With the signing of SB 105, Gov. Brown enshrined into law the grand compromise reached between himself and Sen. Steinberg to ask the courts for more time to reduce state prison populations by another 8,500. Should they get more time, Sen. Steinberg has a three year plan that focuses on rehabilitation, treatment and education. If the court denies the request, Gov. Brown’s original proposal kicks in, spending $730 million over the next two years on privately contracted beds for the bulk of that 8,500.
While rehabilitation for those suffering from substance abuse disorders and clinical treatment for those with mental illness clearly make sense as alternatives to incarceration, education for the general prison population is just as critical to combatting recidivism.
Lois M. Davis, a senior policy researcher at the Rand Corp., is a leading voice on education’s role in reducing recidivism. In a recent article she penned for the Los Angeles Times, she breaks down the issue quite succinctly:
If California is serious about reducing its prison population, one crucial component will have to be reducing recidivism. Currently, a lot of the state’s inmates are men and women who’ve been in prison more than once. They get out, they have little training or education, they can’t get jobs and, in many cases, they return to lives of crime and find themselves back behind bars.
But a major new study of correctional education in U.S. state prisons suggests there are things California could do to slow that revolving door. Our research demonstrates that ex-offenders’ futures may depend on what, if anything, they learn while behind bars.
Whenever something beneficial to a person deemed a “criminal” is proposed, there are always the voices that bemoan the use of tax dollars on someone who has broken the law. There are several flaws with this view of criminal justice.
The obvious is that tax dollars are being spent regardless. To the tune of $55,000 per bed per year in state prisons. This alone warrants the search for any method or alternative that will keep a body out of that bed.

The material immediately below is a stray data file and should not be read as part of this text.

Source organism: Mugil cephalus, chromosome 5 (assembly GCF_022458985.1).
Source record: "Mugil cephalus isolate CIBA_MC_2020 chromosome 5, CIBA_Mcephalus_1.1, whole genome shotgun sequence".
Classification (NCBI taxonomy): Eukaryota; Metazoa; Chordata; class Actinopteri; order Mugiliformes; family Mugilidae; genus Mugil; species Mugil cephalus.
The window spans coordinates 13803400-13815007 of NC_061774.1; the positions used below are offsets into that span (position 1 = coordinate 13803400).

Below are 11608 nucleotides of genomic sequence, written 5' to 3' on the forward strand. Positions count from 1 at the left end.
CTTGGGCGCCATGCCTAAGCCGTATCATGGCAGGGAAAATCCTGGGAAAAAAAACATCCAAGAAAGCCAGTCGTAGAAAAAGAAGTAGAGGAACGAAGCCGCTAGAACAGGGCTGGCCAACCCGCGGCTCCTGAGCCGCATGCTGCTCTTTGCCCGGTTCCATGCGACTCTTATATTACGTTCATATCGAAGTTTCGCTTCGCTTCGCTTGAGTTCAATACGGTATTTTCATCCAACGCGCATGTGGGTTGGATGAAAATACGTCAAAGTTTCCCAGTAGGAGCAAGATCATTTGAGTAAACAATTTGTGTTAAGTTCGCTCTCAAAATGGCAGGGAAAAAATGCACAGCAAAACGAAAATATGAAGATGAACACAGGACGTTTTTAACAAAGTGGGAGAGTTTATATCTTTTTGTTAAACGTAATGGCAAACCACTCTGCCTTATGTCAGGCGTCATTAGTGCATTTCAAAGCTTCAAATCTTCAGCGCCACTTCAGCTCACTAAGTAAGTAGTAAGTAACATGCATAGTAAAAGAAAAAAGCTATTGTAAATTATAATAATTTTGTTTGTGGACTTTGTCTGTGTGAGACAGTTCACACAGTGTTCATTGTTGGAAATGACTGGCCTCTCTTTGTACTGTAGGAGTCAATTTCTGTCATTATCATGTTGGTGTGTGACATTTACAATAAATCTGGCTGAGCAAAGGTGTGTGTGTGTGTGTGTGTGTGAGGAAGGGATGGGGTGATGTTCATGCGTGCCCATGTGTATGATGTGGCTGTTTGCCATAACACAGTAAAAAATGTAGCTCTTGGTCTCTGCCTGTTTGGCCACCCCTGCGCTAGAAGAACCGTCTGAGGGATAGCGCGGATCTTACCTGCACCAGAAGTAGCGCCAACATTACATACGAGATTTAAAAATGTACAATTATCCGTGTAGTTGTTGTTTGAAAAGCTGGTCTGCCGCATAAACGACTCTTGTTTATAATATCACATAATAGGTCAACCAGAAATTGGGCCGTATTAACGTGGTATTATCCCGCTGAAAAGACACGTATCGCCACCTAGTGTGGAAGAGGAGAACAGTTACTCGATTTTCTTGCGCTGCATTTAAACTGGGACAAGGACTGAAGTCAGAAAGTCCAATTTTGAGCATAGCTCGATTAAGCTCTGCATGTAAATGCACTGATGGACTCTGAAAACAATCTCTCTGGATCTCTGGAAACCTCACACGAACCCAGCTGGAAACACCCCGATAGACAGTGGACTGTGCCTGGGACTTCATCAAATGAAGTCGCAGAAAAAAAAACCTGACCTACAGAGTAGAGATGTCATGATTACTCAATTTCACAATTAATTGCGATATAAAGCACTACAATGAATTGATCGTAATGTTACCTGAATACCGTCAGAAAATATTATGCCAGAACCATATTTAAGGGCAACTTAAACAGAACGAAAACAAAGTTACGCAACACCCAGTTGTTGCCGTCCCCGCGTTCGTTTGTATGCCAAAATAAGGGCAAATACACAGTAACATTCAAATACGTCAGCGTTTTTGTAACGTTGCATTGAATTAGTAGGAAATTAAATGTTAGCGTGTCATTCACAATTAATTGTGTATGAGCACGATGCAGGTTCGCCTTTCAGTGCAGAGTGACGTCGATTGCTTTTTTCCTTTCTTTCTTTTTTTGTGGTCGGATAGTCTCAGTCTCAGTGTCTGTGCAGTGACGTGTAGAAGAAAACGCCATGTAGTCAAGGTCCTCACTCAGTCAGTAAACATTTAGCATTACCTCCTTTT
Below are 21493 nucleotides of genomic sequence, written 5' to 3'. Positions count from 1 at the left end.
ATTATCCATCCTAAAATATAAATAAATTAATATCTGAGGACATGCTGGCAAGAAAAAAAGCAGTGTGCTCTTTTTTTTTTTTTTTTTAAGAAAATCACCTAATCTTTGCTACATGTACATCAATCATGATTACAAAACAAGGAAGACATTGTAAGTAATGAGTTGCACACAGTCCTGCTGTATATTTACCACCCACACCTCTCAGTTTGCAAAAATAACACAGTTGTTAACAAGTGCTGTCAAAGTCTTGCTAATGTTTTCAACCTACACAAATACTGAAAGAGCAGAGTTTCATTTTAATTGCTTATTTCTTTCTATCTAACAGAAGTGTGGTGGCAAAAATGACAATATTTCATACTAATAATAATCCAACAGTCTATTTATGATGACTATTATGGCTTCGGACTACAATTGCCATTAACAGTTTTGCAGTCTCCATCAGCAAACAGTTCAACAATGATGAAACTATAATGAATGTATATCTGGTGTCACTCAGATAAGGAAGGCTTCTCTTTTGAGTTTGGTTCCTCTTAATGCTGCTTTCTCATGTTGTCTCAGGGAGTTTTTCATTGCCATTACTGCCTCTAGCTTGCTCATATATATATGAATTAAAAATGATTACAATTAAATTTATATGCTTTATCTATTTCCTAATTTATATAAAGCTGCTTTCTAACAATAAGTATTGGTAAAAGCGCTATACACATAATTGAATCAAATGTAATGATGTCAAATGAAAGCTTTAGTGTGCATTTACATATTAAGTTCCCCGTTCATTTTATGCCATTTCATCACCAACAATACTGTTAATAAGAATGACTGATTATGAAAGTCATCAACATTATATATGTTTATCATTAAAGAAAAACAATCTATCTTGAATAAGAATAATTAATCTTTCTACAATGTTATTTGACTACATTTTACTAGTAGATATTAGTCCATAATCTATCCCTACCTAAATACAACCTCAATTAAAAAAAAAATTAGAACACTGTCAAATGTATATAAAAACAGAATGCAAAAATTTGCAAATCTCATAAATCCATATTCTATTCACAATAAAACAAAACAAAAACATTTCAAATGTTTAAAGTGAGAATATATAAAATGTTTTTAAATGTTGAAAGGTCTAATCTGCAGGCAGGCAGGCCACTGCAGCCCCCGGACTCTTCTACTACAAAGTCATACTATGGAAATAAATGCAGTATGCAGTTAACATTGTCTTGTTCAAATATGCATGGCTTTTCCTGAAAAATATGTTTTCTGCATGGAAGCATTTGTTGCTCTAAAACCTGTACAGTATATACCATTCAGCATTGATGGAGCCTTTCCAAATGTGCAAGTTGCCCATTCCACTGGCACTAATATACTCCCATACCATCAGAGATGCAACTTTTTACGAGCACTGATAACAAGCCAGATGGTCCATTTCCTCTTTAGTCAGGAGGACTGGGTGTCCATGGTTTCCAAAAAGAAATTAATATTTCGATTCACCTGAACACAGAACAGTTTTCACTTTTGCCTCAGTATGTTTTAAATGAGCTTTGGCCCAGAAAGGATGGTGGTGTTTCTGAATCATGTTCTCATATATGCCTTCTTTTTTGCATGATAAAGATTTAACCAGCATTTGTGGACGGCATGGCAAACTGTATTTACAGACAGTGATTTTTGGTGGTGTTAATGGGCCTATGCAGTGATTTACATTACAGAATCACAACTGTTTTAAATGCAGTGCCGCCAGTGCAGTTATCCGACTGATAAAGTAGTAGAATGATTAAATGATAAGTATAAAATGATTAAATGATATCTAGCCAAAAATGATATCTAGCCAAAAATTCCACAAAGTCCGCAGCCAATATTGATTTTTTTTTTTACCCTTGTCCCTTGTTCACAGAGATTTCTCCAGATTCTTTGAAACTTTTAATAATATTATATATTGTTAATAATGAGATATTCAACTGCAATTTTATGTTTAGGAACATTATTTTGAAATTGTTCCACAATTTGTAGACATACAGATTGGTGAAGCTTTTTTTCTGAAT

It was Davis who, a little over two years ago, was issuing words of caution on the forthcoming realignment that was about to go into effect via AB 109. Her main worry was that county jails were just as ill-equipped to offer proper health care to inmates as the state prisons were. Two years later, the Affordable Care Act presents a very welcome remedy to that issue should counties handle enrollment properly, which is something the Partnership is hard at work on this very moment through our regional convenings.
But two years later, Davis has released a study via Rand Corp. that offers in-depth empirical links between education and reduced recidivism. So coming full circle to whether or not tax dollars are being wasted on educating inmates, consider this chain of events: an inmate receives vocational training while behind bars. He is released with a brand new skillset that allow him to legitimately land a job instead of returning to a life of crime to subsist. In doing so, not only does he take his hand out of taxpayers’ pockets as both a criminal and an inmate, but he also can either afford health care or receives it through his employer, removing future burdens on the system through ER visits that wind up on the county’s tab.
It’s a virtuous cycle that just makes sense. In fact, we’ve seen it ourselves first hand at the Rio Cosumnes Correctional Facility in Sacramento County with a perennial inmate named Jeffrey Berryman [watch video]. A true product of the revolving door system, he was finally able to get training to be a certified welder and last we checked, he was gainfully employed doing just that.
The nation is embracing a paradigm shift in how we view criminal justice. Building more jails to house more inmates is a costly and short-sighted solution. Regardless of what the court dictates with respect to SB 105, California must continue to embrace this shift long-term as it is the only true means of attacking recidivism at the source.